Thursday 7th August
15:00: Open Country – WWII Secrets of The Peak District
Good programme about what happened in the North during WWII. Some interesting stories.
Matt Baker discovers the Second World War secrets of the Peak District.
Nestled away in the Peak District are two Second World War ‘training grounds’. The first is the Derwent Valley, with the wide open dam that heard the roar of Lancaster bombers as they prepared for the historic Dambuster raids.
The second is the lesser known Burbage Valley, where in secrecy, British and Canadian troops were trained for war, leaving their battle scars across the landscape. Burbage Valley is also home to one of the first bomber decoys in the country. In an extroadinary bid to distract German bombers, a mini-Sheffield was built. This hoax site comprised an elaborate arrangement of lights and fires contained in baskets and trenches that were designed to replicate Sheffield’s railway marshalling yards as seen from the air at night. This ‘model city’ was set into action by brave Sheffield men who had to run straight into the decoy to activate it, knowing full well that if they were successful it could mean that they were running to their own graves.
As well as the above, found this in a forum discussion via a Google search.
…in one of Alfred Prices’s books he recounts an archetypical tale of a dummy RAF airbase complete with fake runways, buildings and fake hardboard aircraft. One day a German Ju88 dropped a bomb smack in the centre of the fake runway, it didn’t explode. When the “bomb” was examined it was found to be (a) made of wood and (b) contain a note that said “Bang!”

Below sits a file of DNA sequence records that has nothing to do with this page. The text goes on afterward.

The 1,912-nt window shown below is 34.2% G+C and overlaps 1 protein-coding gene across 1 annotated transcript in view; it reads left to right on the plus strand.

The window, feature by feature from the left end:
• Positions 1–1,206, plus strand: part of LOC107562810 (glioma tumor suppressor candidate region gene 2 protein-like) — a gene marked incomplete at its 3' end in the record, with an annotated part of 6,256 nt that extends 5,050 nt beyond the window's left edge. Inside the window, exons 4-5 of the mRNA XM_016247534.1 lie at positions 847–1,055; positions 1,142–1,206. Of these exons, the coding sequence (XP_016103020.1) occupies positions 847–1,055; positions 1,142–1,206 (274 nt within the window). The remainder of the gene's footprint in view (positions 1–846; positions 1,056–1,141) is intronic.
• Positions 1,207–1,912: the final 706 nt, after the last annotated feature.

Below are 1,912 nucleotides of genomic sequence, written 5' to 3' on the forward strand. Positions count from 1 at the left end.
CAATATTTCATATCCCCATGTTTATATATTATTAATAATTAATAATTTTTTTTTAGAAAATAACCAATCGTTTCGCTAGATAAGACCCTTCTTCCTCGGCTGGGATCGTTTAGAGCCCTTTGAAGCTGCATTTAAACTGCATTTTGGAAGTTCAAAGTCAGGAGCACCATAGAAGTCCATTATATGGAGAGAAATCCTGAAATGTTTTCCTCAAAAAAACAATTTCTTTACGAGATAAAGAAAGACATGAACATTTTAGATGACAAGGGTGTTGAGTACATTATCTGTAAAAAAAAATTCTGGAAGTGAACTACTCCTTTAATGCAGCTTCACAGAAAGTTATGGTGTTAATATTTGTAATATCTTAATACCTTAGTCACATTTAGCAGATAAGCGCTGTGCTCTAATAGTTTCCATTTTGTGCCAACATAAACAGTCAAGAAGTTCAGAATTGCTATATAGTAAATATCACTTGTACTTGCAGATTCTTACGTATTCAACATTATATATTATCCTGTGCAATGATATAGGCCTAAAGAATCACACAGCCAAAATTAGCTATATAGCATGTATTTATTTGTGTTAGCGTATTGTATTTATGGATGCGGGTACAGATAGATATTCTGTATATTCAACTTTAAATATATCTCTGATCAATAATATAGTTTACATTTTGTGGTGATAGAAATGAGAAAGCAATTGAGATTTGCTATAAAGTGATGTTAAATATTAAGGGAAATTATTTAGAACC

20:00: The Report
More on Swine Flu. The Report looks into vaccination for the disease, what’s happening in terms of developing countries, and if people would take it anyway.
Simon Cox investigates the next phase in the swine flu story: the mass vaccination programme. Will the majority of people be persuaded to be vaccinated voluntarily and will countries that need the vaccine be able to get it?
Mentioned this before, funny audio take off of Wikipedia. Episode 3.
Friday 8th August
11:00: Can’t Connect, Won’t Connect
What happens if you can’t or won’t join the ‘digital revolution’? Bit of an alien idea with the way I’m used to it.
A so-called ‘digital revolution’ is promised to transform public and private life, but many millions are still not online in Britain, saying that they don’t need or want to join this revolution. Chris Bowlby discovers who the digital ‘refuseniks’ are, and explores how far their resistance can go. And he asks the government’s new digital inclusion champion, Martha Lane Fox, what will happen if attitudes do not change.
13:30: More or Less
God I love this. Put a bunch of statistics nerds together and let them loose. In this one the absolute stand out is the team looking at the figures quoted in this YouTube video, entitled ‘Muslim Demographics’. Going through the stats in there, checking them all at source, and then establishing that they’re pretty much all poor interpretations of the data (looking at it kindly, and not assuming they’ve deliberately mis-interpreted them).